Jeremy Rowsell, an Australian pilot and concerned environmentalist, has seen plastic littering beaches around the world, and knows of the micro-plastic particles ingested by fish and sea birds. His hope four years ago was to fly a Cessna from Australia to London and back – powered by fuel made from that waste plastic.
That event never came, and Rowsell is back with a still ambitious plan to fly an RV-9A from San Francisco, California (the world’s innovation hub, according to the project’s web site) to Anchorage, Alaska (the world’s climate change frontier), following a safer route than the originally planned oceanic journey.
The Problem and One Solution
Partnering with Plasticenergy, a Spanish company that uses “end-of-life” plastic to make commercially viable fuel “suitable for all diesel engines,” Rowsell’s flight would demonstrate that keeping plastic waste out of the world’s oceans could have economic, as well as environmental, benefits.
In the oceans, plastic photodegrades over time, turning into smaller and smaller pieces that can finally be ingested by the tiniest of sea creatures. We’ve added microparticles in home cleaning and beauty agents, allowing them to scrub dirt away, but flushed down the sink with that dirt and eventually infesting the waterways of the world. All that plastic in the tiny creatures is eaten, along with the tiny creatures, by larger fish. Eventually, it ends up on our plates, a partially plastic seafood meal.
With millions of plastic water and beverage bottles negligently tossed every day, we’ve managed to fill the oceans to the point where some experts claim that plastic will outweigh sea life by 2050. Phys.org explains, “At least eight million tons of plastics find their way into the ocean every year—equal to one garbage truckful every minute, said the report by the Ellen MacArthur Foundation, which included analysis by the McKinsey Center for Business and Environment.”
Plasticenergy, the company making the fuel for the flight, explains the benefits of using plastic to make diesel. “The fuel uses end of life plastic, that would otherwise end up in ocean garbage patches or landfill, where it takes hundreds of years to degrade the waste into recyclable materials. On average 900 liters per ton of fuel and 5% char per ton of fuel is produced. Out of this conversion they produce 70% diesel & kerosene and 20% naphtha. To date the plastic fuel has been approved as diesel which is suitable for all standard diesel engines.” Even the char is usable in making floor coverings.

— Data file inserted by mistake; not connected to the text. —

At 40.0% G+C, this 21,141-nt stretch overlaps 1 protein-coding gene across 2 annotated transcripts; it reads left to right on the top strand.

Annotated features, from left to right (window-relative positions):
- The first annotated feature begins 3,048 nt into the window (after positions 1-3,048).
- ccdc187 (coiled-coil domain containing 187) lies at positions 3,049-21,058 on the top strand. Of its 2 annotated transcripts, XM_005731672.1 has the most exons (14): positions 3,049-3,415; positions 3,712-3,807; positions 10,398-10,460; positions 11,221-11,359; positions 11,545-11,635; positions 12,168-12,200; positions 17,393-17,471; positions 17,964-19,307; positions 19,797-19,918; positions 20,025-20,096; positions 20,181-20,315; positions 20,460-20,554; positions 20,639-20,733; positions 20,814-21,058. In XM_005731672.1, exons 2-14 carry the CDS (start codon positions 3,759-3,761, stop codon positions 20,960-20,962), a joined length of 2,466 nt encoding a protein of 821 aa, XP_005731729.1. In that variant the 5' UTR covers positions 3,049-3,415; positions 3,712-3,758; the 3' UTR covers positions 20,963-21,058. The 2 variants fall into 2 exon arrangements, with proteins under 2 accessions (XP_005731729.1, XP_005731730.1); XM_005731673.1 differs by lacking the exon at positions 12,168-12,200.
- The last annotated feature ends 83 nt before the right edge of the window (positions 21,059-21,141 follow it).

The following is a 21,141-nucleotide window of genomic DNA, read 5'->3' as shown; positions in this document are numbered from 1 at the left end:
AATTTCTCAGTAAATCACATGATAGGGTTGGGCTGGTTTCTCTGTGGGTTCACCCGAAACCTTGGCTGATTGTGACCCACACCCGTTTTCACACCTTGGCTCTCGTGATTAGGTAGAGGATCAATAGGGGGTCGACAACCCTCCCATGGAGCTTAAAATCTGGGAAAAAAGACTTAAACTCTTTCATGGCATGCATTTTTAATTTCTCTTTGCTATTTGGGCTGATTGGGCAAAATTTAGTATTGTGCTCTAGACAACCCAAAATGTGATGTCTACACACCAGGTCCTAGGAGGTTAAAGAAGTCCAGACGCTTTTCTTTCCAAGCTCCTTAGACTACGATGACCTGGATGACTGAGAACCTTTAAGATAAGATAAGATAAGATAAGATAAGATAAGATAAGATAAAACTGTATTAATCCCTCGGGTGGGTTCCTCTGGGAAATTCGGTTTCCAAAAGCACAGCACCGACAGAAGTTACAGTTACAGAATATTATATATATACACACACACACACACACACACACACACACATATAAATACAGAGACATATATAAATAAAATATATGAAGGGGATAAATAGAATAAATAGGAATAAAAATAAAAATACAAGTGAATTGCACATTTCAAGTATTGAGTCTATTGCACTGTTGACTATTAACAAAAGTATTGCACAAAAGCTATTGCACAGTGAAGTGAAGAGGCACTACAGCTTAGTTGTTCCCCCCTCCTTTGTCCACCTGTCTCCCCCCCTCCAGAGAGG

The process is one created by Cynar, an Irish company which would have provided the fuel for Rowsell’s planned earlier flight. The process, called TAC (thermal anaerobic conversion), gasifies plastics in an air-free environment to produce usable liquids, including synthetic diesel fuel, kerosene, and light oils.
Motivating the RV-9A, a WAM (Wilksch Airmotive) three-cylinder, two-stroke diesel engine will use a projected 30-percent less fuel than an equivalent conventional aircraft engine.
Two-stroke operation theoretically contributes to the engine’s reliability, with no complex valve train involved. Over 20 examples are flying in Europe and America, with the longest serving having nearly 1,000 hours flight time. Engine weight, sometimes of concern with diesels, is 131.7 kilograms (288.2 pounds), within the realm of conventional engines’ power-to-weight ratios.
Funding the Adventure
As with other such projects, Wings of Waste hopes to draw public support in the form of an Indie-Go-Go program. Donors who give $40 will have their names blazoned on the airplane, “officially making you a part of this historic event.”
With our oceans threatened by warming, acidification and plastic debris, Jeremy’s flight could help show the way to countering at least one of these threats and provide a more efficient way to create a cleaner fuel. The funding campaign is off to a slow start, which we hope is only a prelude to greater interest and participation.
Howard Handelman, a stalwart reader of the blog, sends this critique of the article.
From the article about the 2-stroke diesel, the maker’s website:
Power / Torque / Engine RPM / Specific Fuel Consumption
T.O. – max 5 min: 93 kW (125bhp) / 323 Nm / 2750 / 255gm/kW hr (0.42lb/HP hr)
Max. continuous: 75 kW (100bhp) / 275Nm / 2560 / 250gm/kW hr (0.41lb/HP hr)
Economy Cruise: 62kW (83bhp) / 247Nm / 2400 / 240gm/kW hr (0.395lb/HP hr)
Cruise fuel flow is typically 25-30% less than gasoline engines at the same power setting.
.395 pounds/hp/hr, if it were even 25% better would require that a Lyco type engine would have a SFC of .527. That’s simply not true.
A well-tuned Lyco or Conti using Lean-of-Peak cruise settings, even with magnetos can get to around .40 and with electronic ignition and high compression pistons, as low or lower than .39. Check the records of the flight of the Voyager. Heck, ask Burt Rutan how he’s doing with his latest Rotax on the Ski-Gul (although I think Burt’s numbers are too low..). Oh yes, ask Klaus Savier. Or the AdvancedPilot.com guys.
Superior says my engine with magnetos and 8.5:1 pistons can get down to .48 at best power and .43 using 8 gph. If I run LOP I can do even better.
Their eco-cruise is at 66% which is a good number for av-gas engines, too.